Yet another cyclist is killed after being struck by a heavy truck. On Friday, November 20, 2020, a man in his 40s was pronounced dead on the scene when he was struck by a cement truck while riding his bike in the area of Royal York Road and Judson Street. Early reports suggest the truck was making a right-hand turn and failed to yield to the cyclist who had the right of way. Much like most of Toronto, this area of Royal York Road has a bicycle lane for cyclists to be afforded a safer means of traveling on the road, as they have the right to do. However, not even bike lanes can prevent truckers from striking and killing cyclists.
In June of 2018, a cyclist riding in the bike lane at St. George Street and Bloor Street was struck by a flatbed truck that attempted to make a right-hand turn and failed to yield to the cyclist. Unfortunately, this was fatal for the cyclist.
Recently, McLeish Orlando lawyers successfully completed a case involving a young lady who lost her leg when a dump truck made an illegal right turn across a bike lane to enter a street where no trucks were allowed.
In Canada, from 2006 to 2017, an average of 74 cyclists (bicyclists) were killed in crashes each year. 73% of cyclist fatalities were caused by collisions with a motor vehicle. Of those cyclist fatalities, 19% of cyclists were killed after being struck by a heavy truck.1
There is a clear void that needs to be rectified. Time after time, cyclists are struck by large trucks who fail to see or fail to yield to cyclists. The government has attempted to improve cyclist safety by installing bike lanes throughout the GTA, which help in providing a specific portion of the road where only cyclists are permitted to travel. There has been widespread support for mandated side guards on trucks, which are particularly effective when both the truck and the bike are involved in a sideswipe collision. However, the only way to effectively reduce, and hopefully eliminate, the number of cyclists struck and killed by heavy trucks, especially right-turning ones, is to improve the education of truckers with respect to cyclists and bike lanes.
How can this be achieved? While there are mandatory training courses for those drivers seeking heavy-vehicle licenses, there needs to be more focus on cyclist-safety. There are many ways of raising cyclist-safety awareness, including:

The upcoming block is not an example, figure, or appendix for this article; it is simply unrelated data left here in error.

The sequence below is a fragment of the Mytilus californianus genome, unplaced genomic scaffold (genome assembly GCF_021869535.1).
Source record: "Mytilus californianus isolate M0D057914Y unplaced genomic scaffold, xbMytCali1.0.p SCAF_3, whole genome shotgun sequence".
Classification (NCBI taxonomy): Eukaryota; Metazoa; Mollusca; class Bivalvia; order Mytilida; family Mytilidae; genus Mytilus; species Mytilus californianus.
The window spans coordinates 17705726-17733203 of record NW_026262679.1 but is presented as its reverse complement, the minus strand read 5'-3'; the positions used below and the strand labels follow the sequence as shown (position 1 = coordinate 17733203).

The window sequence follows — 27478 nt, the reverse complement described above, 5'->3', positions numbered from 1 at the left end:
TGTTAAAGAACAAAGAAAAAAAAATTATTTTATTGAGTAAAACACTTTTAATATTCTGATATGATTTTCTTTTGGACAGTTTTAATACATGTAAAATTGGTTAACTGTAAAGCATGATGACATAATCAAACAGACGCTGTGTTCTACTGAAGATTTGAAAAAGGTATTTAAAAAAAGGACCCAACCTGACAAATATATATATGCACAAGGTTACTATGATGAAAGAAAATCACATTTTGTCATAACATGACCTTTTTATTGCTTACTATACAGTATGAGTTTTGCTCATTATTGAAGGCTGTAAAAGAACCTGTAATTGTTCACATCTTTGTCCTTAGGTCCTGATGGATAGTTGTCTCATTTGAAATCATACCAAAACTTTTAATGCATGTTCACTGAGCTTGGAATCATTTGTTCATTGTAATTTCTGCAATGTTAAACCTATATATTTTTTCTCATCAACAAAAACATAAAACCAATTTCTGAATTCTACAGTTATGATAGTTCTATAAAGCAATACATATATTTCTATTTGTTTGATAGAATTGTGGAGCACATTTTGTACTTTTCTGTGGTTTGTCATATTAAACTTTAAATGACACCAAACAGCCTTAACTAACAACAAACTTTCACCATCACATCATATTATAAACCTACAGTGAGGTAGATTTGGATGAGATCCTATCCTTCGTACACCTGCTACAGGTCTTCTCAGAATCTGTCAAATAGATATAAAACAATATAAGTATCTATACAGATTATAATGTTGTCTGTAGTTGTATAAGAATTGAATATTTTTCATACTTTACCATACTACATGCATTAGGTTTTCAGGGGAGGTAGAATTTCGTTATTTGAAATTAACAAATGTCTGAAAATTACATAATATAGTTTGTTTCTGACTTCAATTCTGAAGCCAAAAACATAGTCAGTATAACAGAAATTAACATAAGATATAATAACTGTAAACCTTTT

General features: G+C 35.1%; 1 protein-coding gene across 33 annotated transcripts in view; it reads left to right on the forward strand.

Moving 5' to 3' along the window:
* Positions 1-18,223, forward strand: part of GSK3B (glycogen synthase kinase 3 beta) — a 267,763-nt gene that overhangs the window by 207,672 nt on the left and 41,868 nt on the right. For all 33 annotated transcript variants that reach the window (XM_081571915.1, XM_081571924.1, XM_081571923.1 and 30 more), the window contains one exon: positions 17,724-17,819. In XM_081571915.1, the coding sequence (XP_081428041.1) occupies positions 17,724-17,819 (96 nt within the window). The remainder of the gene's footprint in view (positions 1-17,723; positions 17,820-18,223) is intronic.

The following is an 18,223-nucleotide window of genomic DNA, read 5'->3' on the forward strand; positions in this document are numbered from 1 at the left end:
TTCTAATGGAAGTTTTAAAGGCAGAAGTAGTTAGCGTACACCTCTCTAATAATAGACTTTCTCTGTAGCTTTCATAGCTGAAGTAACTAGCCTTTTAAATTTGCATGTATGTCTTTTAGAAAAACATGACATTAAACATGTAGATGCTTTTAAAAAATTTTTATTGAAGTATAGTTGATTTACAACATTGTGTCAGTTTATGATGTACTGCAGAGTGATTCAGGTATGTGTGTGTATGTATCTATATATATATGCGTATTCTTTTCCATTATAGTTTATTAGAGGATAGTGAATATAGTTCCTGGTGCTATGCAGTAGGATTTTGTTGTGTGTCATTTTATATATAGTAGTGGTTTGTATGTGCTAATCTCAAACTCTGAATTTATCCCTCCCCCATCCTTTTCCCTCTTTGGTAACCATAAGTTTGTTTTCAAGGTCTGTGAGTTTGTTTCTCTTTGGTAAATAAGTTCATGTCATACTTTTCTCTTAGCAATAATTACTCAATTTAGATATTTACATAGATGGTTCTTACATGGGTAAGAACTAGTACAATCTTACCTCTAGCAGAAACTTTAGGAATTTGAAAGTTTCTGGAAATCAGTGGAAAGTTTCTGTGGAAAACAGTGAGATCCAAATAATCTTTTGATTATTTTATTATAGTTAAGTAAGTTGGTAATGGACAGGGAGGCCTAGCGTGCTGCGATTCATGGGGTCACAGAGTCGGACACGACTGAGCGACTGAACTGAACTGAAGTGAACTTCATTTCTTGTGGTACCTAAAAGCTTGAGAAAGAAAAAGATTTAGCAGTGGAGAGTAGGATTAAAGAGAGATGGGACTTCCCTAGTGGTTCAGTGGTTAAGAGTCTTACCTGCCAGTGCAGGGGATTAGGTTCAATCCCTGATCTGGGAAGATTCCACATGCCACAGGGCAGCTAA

- Mandatory training specific to cyclist safety – companies in the UK and Australia offer training programs that require commercial truck drivers to “ride a mile in the shoes of cyclists” by having them spend 3+ hours riding bicycles on the road. Evidence from the UK program has shown a 47% reduction in casualty rate after implementing the training program.
- Improved visibility tools, such as better use of side mirrors, including but not limited to, blind-spot mirrors;
- Alarming systems that alert truck drivers when there are cyclists or pedestrians in a potentially dangerous area of a truck;
- Knowing bicyclist's rights – it is time that all users of the road are made aware of the rights cyclists have on the road. Bicycles on the roadway are considered vehicles and should be afforded the same level of safety and caution that one motor vehicle user exercises in relation to another motor vehicle driver. It is essential that motor vehicles look carefully for bicyclists before turning left or right, merging into bicycle lanes, and ultimately, respecting the right of way of bicyclists because they are entitled to share the road.
As vulnerable users of the road, more attention and awareness surrounding cyclist safety is required in order to prevent the continuation of fatal collisions involving motor vehicles and bicycles. With the amount of people opting for bicycles instead of motor vehicles continues to increase, safety measures are required to address the ongoing problem and hazards that cyclists face. All users of the road need to accept that bicyclists are here to stay, and they need to make the appropriate changes to their driving practices in order to ensure cyclist safety.
1 Source: https://tests.ca/driving-statistics/
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